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Assuming all pages uses HTTP protocol in a site. There is any difference in any meaning between these 2 lines?

<a href="/page"> my page</a>


<a href="http://www.domain.com/page"> my page</a>

Obviously I'm saying that both urls points to the same site (the domain for "/page" is www.domain.com)


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Because of your "Assuming all pages use HTTP" precondition, I've deleted my answer. However, I believe it's still noteworthy to mention, so I'll keep it here as a comment: One difference is that the relative link (the first) one will maintain the protocol (e.g. http, https) that's being used, where the second will always use http, even if the current page was served over https. – Rob Hruska Mar 24 '11 at 13:16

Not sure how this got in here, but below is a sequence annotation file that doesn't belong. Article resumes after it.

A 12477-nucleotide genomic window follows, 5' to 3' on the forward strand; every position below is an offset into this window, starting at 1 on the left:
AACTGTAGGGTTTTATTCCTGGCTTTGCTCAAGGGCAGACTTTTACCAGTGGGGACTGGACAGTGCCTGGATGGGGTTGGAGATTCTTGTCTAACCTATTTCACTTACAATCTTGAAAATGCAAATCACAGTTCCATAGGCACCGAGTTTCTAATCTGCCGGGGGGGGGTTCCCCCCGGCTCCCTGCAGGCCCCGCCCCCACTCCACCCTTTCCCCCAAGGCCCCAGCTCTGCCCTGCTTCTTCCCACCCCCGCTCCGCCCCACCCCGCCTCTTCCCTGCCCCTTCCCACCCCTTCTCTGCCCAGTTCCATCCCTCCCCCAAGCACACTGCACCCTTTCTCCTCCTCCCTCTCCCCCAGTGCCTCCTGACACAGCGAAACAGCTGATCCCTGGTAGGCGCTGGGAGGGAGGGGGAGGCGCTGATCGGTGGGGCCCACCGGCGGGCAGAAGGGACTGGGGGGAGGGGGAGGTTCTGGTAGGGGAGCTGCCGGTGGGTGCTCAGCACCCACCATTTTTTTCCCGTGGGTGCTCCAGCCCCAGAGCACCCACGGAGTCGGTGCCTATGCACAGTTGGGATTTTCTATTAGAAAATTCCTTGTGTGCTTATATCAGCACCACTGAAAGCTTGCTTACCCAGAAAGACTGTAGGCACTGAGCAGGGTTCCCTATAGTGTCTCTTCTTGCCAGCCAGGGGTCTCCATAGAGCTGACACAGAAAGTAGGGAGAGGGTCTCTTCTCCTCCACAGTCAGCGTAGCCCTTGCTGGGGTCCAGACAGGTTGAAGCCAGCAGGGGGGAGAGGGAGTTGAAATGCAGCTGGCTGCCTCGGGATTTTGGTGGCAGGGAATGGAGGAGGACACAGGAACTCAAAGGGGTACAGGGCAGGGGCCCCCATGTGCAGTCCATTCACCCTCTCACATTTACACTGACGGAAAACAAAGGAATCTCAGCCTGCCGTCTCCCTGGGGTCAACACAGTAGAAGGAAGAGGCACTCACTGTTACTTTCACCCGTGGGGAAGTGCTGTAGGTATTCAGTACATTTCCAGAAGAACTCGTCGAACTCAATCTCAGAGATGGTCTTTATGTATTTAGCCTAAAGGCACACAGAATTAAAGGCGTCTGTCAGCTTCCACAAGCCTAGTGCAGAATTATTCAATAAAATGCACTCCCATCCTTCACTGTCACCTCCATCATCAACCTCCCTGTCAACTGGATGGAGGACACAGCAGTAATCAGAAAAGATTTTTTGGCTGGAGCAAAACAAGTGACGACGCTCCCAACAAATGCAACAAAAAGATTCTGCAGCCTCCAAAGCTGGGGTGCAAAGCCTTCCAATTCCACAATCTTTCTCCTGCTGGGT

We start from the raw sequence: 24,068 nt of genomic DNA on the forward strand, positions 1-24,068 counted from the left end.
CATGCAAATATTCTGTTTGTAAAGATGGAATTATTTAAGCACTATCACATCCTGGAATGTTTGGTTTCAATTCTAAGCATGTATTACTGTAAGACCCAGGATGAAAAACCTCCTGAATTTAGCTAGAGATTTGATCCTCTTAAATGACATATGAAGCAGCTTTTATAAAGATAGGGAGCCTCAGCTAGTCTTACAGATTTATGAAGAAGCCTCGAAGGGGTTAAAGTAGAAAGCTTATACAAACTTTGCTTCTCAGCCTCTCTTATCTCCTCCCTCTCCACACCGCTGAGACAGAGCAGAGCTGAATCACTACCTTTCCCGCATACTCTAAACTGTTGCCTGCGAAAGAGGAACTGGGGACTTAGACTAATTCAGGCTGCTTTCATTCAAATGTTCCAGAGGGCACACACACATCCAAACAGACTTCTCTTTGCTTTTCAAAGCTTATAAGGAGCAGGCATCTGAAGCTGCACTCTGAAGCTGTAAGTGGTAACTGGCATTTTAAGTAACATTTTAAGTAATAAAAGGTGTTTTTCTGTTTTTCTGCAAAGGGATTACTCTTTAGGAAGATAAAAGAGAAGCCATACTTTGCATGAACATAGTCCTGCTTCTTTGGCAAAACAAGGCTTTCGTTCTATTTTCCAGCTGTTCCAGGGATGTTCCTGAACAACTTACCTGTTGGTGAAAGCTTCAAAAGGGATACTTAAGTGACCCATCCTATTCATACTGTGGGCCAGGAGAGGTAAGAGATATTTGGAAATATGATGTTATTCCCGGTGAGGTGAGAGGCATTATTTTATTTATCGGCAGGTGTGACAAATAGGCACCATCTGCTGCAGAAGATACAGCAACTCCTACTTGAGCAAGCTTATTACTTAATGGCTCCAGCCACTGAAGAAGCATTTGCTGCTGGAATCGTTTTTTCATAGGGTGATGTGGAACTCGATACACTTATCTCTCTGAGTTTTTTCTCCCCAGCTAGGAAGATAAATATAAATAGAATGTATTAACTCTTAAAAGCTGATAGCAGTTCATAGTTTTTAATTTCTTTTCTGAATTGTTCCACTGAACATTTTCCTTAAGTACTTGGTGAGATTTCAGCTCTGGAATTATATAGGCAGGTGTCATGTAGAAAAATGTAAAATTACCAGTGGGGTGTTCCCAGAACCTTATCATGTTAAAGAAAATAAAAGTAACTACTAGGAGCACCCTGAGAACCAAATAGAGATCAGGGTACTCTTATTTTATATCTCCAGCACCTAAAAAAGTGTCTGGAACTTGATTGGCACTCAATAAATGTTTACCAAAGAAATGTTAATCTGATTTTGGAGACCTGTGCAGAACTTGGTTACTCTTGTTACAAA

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No. URIs specified as an absolute path are always rooted at the base of the URI space (note that some schemes do not support the concept of a "base" though).

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No, not unless domain.com is your site. Omitting the domain will always have the link point to an internal document.


<a href="/page"> my page </a>


<a href="page"> my page </a>

can be different. The one with the slash infront will try to get a document starting from the web root.

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